Not-Walking Antarctica




For ethical reasons, perhaps we shouldn’t have gone. For financial reasons we chose to go the cheap way, by cruise ship. For companionship, we went together, even though it was Bruce’s idea, completely his idea, his idea from the beginning and thoroughly his idea to go in the first place. His reasoning went something like this: having already put our feet onto the earth in six continents, we should visit the seventh. We’ve done other faulty things for less well-thought reasons before. And so, for adventuring reasons, we did go.

Here’s the story (and remember, this was entirely Bruce’s idea):

We settle in to the massive ship, and I am torn about being here. Is it comforting that we have so much protection from the elements and the rough seas? The ship is completely full, and over-run with older people carrying large amounts of camera equipment, Audubon guides and Sir David Attenborough’s audio books. I learn that there is a naturalist who will be making presentations as we get closer to Antarctica.

Before we go to sleep the first night, there is a grumble in the atmosphere of the ship: A slightly unsettled blip in the inter-personal current. I think it is just me getting used to this place, just me getting my sea legs.

The next morning, long after the time when I could jump ship and swim to shore, we get a revised itinerary. It will take us longer than anticipated to get to our destinations, so our first stop, at Ushuaia, Argentina will be shortened. There is a vague explanation that is mumbled around the ship – an engine is not working quite right. And we are heading to one of the most turbulent oceans on the planet.

The stop in Ushuaia is even more brief than expected, due to weather or winds or engine trouble. Once back on the seas, we are told that it will take us longer than expected to reach Antarctica, due to weather or winds or engine trouble. We entertain ourselves with visits to the naturalist’s programs. Each one is entertaining and so crowded people are sitting in the aisles. What else is a ship full to do?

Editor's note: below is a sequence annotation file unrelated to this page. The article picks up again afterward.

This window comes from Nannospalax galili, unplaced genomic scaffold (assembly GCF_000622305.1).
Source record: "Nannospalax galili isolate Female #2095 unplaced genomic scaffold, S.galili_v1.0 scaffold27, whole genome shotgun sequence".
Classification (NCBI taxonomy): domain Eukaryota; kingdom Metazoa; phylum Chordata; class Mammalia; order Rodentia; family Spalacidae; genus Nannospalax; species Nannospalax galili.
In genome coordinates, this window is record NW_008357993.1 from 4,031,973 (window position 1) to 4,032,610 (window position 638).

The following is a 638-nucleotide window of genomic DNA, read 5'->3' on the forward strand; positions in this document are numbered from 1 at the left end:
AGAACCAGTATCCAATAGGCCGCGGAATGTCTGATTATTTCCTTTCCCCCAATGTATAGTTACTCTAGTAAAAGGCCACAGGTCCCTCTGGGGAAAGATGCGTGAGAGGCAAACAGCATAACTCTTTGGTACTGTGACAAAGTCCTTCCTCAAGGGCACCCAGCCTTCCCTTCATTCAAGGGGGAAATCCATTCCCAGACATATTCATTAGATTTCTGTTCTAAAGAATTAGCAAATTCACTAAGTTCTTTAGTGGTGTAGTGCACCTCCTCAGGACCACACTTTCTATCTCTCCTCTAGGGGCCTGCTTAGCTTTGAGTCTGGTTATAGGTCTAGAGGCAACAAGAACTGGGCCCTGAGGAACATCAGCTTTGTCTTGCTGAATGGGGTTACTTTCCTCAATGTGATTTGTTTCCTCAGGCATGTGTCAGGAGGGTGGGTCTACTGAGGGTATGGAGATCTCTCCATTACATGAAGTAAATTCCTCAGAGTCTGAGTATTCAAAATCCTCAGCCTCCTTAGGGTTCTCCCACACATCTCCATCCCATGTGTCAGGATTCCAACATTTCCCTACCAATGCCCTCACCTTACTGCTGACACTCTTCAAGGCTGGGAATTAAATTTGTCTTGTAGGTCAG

Passengers begin to emerge who know a thing or two about oceans and engines. I hear people complain about ship-shape upkeep and the seriousness of less-than-perfect engine function in the middle of a rough sea.

We do make it to the shores of Antarctica.

The continent itself is thrilling. Ice, snow, rock and ocean. Completely gray and white, with a bit of astounding turquoise when a piece of sunshine hits the two-story ice just right. Overwhelming in a black and white movie style, Antarctica spews its coldness into view. It seems to me a world apart from everything I know. It is unthinkable that I am here.

As we leave the continent, it is announced that we won’t be able to make our next stop, Elephant Islands. Bad weather, landing conditions, faulty engines.
That night, it is announced that we won’t be able to stop at The Falkland Islands. The next morning, we learn we won’t make the last stop in our itinerary, Puerto Madryn, Argentina.

During one lunchtime, Bruce – the one who wanted to be here – and I step into the buffet, and walk right into a security guard. Security guard? It’s not like he announces himself, but just by standing where he is standing and looking like he does, I know that’s what he is.

Then I notice that the buffet’s seating area is packed shoulder-to shoulder with passengers, and the multi-lingual speech is getting louder and louder. The windows are fogged up with the charged emotion that did not come from lunch’s sliced roast beef sandwiches. People are speaking in animation and high-emotion. I am uncomfortable and Bruce is nearly laughing. He asks the security guard what is going on while I sink into the background, losing my appetite.

It seems a joining of forces is occurring – the Argentine passengers and the larger tour groups (from the Philippines and from China) – have come together to sign petitions of formal complaints about the condition of the ship and the restructuring of the voyage’s schedule. They think this mechanical problem was foreseen and that we all have been defrauded and that King Penguins will be lost in the fray if we passengers don’t receive some recompense for having lost the opportunity of a lifetime.

I don’t know where to look for fault – the cruise line for skipping 3 out of 4 planned stops and running a huge ship on a faulty engine, the passengers for being as selfish as I didn’t want to be in booking this trip, or Bruce, whose idea it was in the first place.

We make it back to Buenos Aires, a safe place in any comparison, and nothing ever comes of anything. The petitions signed by every passenger (probably twice by most), the formal complaints to the governments and the companies involved, the simple violations of the rules of civility in promising one thing and delivering something quite different – nothing ever happens. It remains just one more life experience. Sometimes we just don’t get what we expect, but we do get something.